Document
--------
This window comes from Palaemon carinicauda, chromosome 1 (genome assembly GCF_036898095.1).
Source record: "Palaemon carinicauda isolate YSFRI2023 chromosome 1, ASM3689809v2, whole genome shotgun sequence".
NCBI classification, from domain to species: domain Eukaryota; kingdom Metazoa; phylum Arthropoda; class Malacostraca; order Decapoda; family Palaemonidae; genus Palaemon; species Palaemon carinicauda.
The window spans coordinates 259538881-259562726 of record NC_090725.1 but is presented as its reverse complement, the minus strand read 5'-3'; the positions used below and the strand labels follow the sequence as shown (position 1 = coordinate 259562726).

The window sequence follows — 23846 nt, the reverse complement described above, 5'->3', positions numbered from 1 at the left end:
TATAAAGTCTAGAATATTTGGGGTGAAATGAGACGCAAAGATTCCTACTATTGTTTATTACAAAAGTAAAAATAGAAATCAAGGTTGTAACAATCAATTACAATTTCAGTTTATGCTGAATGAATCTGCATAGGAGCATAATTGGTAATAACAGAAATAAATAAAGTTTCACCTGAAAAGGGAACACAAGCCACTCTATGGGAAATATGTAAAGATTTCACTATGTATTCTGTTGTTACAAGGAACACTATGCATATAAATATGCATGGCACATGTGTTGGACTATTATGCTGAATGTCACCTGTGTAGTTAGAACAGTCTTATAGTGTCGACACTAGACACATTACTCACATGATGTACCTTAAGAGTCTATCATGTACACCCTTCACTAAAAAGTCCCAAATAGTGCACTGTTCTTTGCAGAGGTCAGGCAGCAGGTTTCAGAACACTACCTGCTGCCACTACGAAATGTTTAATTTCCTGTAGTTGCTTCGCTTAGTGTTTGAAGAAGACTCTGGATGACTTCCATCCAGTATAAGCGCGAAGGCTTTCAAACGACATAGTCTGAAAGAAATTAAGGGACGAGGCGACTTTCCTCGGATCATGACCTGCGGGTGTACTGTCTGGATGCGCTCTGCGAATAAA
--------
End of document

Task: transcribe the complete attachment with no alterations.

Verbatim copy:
This window comes from Palaemon carinicauda, chromosome 1 (genome assembly GCF_036898095.1).
Source record: "Palaemon carinicauda isolate YSFRI2023 chromosome 1, ASM3689809v2, whole genome shotgun sequence".
NCBI classification, from domain to species: domain Eukaryota; kingdom Metazoa; phylum Arthropoda; class Malacostraca; order Decapoda; family Palaemonidae; genus Palaemon; species Palaemon carinicauda.
The window spans coordinates 259538881-259562726 of record NC_090725.1 but is presented as its reverse complement, the minus strand read 5'-3'; the positions used below and the strand labels follow the sequence as shown (position 1 = coordinate 259562726).

The window sequence follows — 23846 nt, the reverse complement described above, 5'->3', positions numbered from 1 at the left end:
TATAAAGTCTAGAATATTTGGGGTGAAATGAGACGCAAAGATTCCTACTATTGTTTATTACAAAAGTAAAAATAGAAATCAAGGTTGTAACAATCAATTACAATTTCAGTTTATGCTGAATGAATCTGCATAGGAGCATAATTGGTAATAACAGAAATAAATAAAGTTTCACCTGAAAAGGGAACACAAGCCACTCTATGGGAAATATGTAAAGATTTCACTATGTATTCTGTTGTTACAAGGAACACTATGCATATAAATATGCATGGCACATGTGTTGGACTATTATGCTGAATGTCACCTGTGTAGTTAGAACAGTCTTATAGTGTCGACACTAGACACATTACTCACATGATGTACCTTAAGAGTCTATCATGTACACCCTTCACTAAAAAGTCCCAAATAGTGCACTGTTCTTTGCAGAGGTCAGGCAGCAGGTTTCAGAACACTACCTGCTGCCACTACGAAATGTTTAATTTCCTGTAGTTGCTTCGCTTAGTGTTTGAAGAAGACTCTGGATGACTTCCATCCAGTATAAGCGCGAAGGCTTTCAAACGACATAGTCTGAAAGAAATTAAGGGACGAGGCGACTTTCCTCGGATCATGACCTGCGGGTGTACTGTCTGGATGCGCTCTGCGAATAAA